Yes these activities are egregious, but they are not committed or enforced, openly by the government, at least not in this country. Whereas slavery, as described in “12 Years a Slave,” was enforced by our government, much like these security scans of our cell phone activity and e-mails. Yes, very powerful people enforce slavery in modern times, but they do not have the color of right and law that government sanction would give them.
Moreover, while Obama’s government may not utilize this knowledge for the purposes of denying people their right to self determination, the next administration may not be so magnanimous. Even a government by of and for the people is a large and powerful creature and run by people susceptible to their own internal motivations and limitations in understanding the full significance of their actions.
The founding fathers, many rather pompous slave holders, built in checks and balances and the Bill of Rights, some just so they could remain slave holders, to offset these inherent dangers and limitations of this very powerful creature, the government. Nonetheless, with the color of law and right people now have access to information that can be used to deny people their right to self determination and may, by conscious desire or ignorance, actually deny it.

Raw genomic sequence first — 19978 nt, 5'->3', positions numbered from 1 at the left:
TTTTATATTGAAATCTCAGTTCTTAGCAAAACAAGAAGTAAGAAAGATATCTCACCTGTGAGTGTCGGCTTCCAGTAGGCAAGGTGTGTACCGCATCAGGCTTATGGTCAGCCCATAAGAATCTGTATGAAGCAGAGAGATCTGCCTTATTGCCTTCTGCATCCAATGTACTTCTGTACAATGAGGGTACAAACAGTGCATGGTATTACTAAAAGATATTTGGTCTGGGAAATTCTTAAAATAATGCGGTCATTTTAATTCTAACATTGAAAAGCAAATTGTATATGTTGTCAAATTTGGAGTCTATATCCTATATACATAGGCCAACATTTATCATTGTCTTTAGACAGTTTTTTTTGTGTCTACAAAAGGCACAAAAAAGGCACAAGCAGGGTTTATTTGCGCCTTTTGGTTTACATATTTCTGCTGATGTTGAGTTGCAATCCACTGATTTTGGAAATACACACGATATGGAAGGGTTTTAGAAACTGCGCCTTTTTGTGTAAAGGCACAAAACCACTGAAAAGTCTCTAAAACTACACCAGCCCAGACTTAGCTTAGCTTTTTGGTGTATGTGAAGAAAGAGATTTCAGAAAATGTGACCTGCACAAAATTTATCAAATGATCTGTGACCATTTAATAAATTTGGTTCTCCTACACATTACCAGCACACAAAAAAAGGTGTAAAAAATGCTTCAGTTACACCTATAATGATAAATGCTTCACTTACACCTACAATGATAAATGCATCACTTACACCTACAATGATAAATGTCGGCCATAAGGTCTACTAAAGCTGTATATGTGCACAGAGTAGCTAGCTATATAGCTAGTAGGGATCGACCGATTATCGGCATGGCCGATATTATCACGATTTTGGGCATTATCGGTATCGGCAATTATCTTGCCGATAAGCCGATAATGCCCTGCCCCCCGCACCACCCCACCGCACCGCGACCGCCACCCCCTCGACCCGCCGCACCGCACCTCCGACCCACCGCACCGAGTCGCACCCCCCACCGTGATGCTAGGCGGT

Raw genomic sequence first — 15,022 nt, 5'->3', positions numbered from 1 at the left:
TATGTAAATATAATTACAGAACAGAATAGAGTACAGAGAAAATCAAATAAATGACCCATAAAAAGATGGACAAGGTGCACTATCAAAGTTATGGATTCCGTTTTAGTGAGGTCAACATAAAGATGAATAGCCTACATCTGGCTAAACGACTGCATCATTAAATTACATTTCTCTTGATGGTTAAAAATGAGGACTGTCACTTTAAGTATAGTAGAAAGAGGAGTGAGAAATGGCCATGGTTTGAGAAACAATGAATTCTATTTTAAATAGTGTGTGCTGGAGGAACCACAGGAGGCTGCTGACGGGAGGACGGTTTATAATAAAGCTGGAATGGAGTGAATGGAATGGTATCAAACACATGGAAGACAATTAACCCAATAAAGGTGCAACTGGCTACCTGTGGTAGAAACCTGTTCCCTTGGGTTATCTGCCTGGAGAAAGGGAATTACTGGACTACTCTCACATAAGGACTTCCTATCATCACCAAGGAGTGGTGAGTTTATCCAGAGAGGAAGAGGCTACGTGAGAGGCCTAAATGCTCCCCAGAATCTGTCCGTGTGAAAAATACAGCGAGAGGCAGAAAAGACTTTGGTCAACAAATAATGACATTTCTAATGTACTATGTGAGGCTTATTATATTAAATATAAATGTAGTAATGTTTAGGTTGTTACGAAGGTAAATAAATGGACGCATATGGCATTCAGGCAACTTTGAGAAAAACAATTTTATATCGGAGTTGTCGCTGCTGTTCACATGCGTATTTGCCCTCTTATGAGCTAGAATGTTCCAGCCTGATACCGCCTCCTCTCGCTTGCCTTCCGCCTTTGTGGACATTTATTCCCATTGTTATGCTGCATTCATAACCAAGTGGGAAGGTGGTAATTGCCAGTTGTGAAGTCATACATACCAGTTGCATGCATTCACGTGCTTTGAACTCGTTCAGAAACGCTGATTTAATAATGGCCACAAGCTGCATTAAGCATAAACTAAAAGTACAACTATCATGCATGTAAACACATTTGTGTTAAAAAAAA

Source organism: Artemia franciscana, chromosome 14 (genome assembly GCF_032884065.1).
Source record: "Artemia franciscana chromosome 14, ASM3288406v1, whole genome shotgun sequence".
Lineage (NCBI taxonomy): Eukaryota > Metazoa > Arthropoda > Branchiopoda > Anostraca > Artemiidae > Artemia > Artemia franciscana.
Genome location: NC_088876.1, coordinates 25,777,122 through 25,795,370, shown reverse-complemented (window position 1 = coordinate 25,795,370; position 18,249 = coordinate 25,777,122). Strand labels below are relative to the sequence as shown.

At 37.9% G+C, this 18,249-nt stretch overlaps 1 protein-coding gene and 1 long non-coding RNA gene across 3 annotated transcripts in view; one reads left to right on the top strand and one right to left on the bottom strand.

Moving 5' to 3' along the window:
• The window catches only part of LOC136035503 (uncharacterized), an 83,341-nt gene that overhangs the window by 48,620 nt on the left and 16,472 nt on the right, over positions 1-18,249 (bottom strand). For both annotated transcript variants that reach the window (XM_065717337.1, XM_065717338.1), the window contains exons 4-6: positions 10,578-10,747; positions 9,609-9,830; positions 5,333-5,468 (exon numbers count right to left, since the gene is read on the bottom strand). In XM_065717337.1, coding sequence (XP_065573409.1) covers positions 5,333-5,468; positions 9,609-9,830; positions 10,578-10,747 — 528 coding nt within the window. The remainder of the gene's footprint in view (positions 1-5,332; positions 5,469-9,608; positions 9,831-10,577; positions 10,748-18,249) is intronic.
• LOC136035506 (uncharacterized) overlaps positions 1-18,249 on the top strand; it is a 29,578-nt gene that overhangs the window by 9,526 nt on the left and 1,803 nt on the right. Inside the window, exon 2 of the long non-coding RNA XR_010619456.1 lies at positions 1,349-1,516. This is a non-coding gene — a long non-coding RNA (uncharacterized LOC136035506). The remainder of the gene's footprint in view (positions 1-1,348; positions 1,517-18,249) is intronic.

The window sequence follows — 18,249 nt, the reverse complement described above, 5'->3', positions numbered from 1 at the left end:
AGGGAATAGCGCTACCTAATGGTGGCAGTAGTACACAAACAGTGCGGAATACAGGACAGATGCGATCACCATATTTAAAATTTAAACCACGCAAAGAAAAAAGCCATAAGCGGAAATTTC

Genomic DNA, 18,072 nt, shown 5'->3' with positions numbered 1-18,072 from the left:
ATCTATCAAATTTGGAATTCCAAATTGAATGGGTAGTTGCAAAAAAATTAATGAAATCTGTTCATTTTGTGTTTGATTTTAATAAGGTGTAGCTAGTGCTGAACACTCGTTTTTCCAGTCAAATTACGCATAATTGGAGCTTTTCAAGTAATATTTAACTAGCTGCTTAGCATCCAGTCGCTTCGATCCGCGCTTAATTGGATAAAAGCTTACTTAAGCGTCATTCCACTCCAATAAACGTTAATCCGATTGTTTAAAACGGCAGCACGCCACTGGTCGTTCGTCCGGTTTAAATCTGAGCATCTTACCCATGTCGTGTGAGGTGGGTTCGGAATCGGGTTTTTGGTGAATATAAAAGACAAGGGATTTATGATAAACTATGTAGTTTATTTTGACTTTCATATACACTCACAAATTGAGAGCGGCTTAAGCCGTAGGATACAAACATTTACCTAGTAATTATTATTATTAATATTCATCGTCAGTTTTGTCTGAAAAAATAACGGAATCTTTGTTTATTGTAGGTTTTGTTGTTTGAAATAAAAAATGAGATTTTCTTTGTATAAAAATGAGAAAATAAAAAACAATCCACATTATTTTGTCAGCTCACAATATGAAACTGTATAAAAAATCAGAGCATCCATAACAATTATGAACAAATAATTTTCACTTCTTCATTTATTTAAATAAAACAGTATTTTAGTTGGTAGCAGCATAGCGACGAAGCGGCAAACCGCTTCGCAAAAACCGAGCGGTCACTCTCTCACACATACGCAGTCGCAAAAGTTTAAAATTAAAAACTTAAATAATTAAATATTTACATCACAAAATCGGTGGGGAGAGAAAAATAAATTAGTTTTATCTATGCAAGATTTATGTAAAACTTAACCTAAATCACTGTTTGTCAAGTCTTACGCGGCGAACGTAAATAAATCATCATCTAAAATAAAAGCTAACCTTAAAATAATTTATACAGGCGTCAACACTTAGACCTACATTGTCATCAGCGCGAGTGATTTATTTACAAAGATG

Currently, under Obama’s government, at least two U.S. citizens have voluntarily become political exiles rather than risk facing treason charges for having exposed this activity. (Yes, there is a debate about whether or not these individuals endangered covert operatives lives or otherwise gave away state secrets, but the upshot is that Obama’s government may not be so benign.) Additionally, Obama has still failed to close Guantanamo’s detention center. The “National Security State” is a legal system and mentality under which this nation has labored since the beginning of the Cold War and especially since 9/11. Obama, under the watchful eyes of Hillary Clinton, has consistently resisted attempts to dismantle any aspect of it the “National Security State.” legal system and mentality under which this nation has labored since the beginning of the Cold War and espcially since 9/11.
Additionally the argument implicitly dismisses a debate about the importance of privacy and how corporations for over twenty years have bought and sold our privacy in efforts to shape our self determination to fit their needs. All of this done under the color of right and the protection of the law.
In short the argument that the government’s access, and even the corporations relatively free access to our private information should not be equated with slavery sounds good on its face. Ultimately, it fails to account for how self determination in the future can be eliminated by the constant capacity of limited and powerful individuals, inside and outside the government, to know everything about everyone. It really only serves as an apologia for Obama’s failure to bring about real change in limiting the breadth, depth and scope of the government’s national security operations.
Much like Polestar Left hand Pils, Bill Maher and John Ridley’s position looks good until you really think it through, or in Polestar’s case drink it through.